The Processing editor is a good choice if you’re already used to it or if you need a dead simple way to launch your own server (some features don’t work with file:// URLs, so you need a server).

CodePen

CodePen is another online editor that allows you to create HTML and JavaScript directly in your browser.

Go to https://codepen.io/ and then click the Create button, and then the New Pen button. That takes you to the CodePen editor.

From there, go to the Settings button and click the JavaScript tab. In the Add External JavaScript section, you want to add P5.js. Go to the P5.js CDN page to find the latest version of P5.js, and paste that URL in the Add External JavaScript section of the CodePen settings dialog. It should look like this:

CodePen settings

Then click the Close button, and type this into the JavaScript section of the editor:

function setup() {
  createCanvas(400, 400);
  background(64);
}

function draw() {
  fill(255);
  ellipse(mouseX, mouseY, 20, 20);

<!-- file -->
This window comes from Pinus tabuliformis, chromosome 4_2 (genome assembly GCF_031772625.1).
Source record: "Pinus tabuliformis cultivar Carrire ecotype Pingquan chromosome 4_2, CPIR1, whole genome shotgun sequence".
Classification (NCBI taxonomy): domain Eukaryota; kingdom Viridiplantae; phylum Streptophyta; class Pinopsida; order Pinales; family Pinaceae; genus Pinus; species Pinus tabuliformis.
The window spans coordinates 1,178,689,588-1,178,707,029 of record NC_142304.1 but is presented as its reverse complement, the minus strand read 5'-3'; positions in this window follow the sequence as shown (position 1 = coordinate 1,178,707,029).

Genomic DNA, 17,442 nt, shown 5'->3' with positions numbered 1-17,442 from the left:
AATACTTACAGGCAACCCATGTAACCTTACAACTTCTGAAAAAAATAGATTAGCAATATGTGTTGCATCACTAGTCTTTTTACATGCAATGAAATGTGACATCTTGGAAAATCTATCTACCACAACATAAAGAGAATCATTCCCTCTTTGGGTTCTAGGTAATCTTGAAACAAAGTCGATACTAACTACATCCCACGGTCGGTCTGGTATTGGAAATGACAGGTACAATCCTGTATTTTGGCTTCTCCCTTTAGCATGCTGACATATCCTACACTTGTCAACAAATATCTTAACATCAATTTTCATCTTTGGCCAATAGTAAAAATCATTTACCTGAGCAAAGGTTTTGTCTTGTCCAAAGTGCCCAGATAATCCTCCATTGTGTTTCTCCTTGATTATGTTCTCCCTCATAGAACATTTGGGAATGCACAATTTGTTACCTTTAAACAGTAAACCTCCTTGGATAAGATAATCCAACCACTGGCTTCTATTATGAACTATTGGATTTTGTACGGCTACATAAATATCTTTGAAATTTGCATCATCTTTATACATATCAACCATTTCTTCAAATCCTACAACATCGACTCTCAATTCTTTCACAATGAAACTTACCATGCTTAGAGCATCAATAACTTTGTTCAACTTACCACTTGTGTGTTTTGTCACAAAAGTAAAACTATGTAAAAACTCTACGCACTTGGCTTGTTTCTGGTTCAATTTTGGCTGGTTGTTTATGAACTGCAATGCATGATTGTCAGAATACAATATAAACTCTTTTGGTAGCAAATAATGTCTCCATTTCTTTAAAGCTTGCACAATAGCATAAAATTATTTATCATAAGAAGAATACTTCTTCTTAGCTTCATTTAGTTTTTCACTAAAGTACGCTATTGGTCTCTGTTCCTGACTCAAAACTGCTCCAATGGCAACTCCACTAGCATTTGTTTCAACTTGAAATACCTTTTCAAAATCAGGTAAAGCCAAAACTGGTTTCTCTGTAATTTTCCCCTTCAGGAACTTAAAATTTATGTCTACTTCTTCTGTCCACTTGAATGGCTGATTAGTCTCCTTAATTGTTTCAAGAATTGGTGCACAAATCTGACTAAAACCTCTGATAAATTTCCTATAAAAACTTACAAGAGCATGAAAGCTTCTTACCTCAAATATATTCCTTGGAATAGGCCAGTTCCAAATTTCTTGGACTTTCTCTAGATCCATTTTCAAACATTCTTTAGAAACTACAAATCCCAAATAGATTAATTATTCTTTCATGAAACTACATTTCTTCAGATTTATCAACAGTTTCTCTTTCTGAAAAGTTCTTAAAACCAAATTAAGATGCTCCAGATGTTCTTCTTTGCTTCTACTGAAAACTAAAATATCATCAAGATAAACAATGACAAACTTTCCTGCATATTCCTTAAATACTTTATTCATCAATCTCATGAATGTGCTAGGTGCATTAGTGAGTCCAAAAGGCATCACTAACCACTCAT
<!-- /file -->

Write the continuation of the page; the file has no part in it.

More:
}

You should see something like this:

Code Editor

See the Pen by Happy Coding (@KevinWorkman) on CodePen.

(Click the Run Pen button to see the embedded CodePen editor.)

I use CodePen because it allows me to embed a code editor directly in these tutorials. But I’ll try to format the code so it’s easy to copy and paste into any of the other editors as well.

Summary

These are a few of the most popular P5.js editors, but there are a bunch of other options. For example, OpenProcessing is an online editor and community built around Processing and P5.js, and Sublime Text is another basic text editor. The best advice I can give you is to try a bunch of different options out and see which one you like the best.

No matter what you choose, the basic steps are the same: you edit P5.js (which is just JavaScript) and HTML, optionally add files (like images or other libraries), and then run your code in a web browser. And don’t forget to check the JavaScript console for errors!